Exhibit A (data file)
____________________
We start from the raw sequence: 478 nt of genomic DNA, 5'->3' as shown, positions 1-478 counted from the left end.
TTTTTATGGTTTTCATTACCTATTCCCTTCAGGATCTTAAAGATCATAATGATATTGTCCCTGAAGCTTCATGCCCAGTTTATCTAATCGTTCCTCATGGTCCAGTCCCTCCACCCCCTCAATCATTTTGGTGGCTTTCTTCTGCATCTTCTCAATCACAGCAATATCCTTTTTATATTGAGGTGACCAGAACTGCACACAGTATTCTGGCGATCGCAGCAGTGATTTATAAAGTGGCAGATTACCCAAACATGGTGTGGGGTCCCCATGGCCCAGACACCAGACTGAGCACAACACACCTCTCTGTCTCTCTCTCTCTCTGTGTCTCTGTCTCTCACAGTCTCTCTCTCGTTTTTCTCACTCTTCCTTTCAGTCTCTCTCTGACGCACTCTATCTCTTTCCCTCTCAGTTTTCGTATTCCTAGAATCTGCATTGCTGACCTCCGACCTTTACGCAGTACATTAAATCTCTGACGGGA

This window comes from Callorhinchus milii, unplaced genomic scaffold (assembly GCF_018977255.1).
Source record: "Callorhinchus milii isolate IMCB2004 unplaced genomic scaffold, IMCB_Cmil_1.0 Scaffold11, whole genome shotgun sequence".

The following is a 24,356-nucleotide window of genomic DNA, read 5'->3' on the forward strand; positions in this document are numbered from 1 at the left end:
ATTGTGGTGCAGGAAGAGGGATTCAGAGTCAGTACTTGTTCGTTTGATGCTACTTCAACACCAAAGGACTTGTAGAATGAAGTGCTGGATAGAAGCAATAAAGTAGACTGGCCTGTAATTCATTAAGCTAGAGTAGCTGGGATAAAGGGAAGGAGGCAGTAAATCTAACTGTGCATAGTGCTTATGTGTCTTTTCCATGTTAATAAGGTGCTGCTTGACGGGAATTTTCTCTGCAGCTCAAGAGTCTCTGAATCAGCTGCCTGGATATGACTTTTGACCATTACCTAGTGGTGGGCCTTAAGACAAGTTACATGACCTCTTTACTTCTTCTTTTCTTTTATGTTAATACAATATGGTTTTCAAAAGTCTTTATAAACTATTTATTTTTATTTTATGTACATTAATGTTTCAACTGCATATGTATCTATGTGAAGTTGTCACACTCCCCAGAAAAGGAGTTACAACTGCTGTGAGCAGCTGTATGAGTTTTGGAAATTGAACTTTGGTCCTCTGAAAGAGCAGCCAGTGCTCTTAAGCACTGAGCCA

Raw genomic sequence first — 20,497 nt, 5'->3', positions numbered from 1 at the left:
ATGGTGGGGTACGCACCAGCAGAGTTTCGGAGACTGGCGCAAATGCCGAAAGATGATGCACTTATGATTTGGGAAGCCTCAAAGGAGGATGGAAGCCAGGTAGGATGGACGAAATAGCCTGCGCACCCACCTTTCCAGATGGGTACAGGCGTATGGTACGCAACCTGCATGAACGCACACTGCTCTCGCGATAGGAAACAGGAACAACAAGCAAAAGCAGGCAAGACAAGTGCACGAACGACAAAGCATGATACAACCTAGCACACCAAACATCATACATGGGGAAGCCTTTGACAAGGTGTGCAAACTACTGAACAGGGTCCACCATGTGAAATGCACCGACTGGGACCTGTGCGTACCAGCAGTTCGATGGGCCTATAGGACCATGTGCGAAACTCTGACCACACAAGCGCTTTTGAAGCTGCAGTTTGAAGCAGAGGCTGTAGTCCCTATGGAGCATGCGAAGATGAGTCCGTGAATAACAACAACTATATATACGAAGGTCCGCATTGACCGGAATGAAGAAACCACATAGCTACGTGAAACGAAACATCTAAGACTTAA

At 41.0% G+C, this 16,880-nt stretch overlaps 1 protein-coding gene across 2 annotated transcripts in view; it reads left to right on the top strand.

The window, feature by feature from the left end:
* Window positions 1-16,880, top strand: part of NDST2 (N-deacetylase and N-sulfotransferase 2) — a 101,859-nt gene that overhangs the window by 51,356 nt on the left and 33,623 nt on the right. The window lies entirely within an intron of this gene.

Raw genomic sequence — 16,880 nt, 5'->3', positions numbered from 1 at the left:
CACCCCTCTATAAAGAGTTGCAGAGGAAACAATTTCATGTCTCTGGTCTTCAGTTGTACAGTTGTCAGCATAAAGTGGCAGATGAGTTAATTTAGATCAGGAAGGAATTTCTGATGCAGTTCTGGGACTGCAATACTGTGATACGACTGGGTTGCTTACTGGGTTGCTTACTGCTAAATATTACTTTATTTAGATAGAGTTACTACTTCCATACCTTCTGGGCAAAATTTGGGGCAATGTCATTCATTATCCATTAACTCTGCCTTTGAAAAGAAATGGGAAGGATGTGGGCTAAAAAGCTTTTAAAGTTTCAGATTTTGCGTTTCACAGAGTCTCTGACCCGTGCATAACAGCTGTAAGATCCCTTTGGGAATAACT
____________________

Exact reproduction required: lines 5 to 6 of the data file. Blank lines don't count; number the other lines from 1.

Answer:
The following is a 24,356-nucleotide window of genomic DNA, read 5'->3' on the forward strand; positions in this document are numbered from 1 at the left end:
ATTGTGGTGCAGGAAGAGGGATTCAGAGTCAGTACTTGTTCGTTTGATGCTACTTCAACACCAAAGGACTTGTAGAATGAAGTGCTGGATAGAAGCAATAAAGTAGACTGGCCTGTAATTCATTAAGCTAGAGTAGCTGGGATAAAGGGAAGGAGGCAGTAAATCTAACTGTGCATAGTGCTTATGTGTCTTTTCCATGTTAATAAGGTGCTGCTTGACGGGAATTTTCTCTGCAGCTCAAGAGTCTCTGAATCAGCTGCCTGGATATGACTTTTGACCATTACCTAGTGGTGGGCCTTAAGACAAGTTACATGACCTCTTTACTTCTTCTTTTCTTTTATGTTAATACAATATGGTTTTCAAAAGTCTTTATAAACTATTTATTTTTATTTTATGTACATTAATGTTTCAACTGCATATGTATCTATGTGAAGTTGTCACACTCCCCAGAAAAGGAGTTACAACTGCTGTGAGCAGCTGTATGAGTTTTGGAAATTGAACTTTGGTCCTCTGAAAGAGCAGCCAGTGCTCTTAAGCACTGAGCCA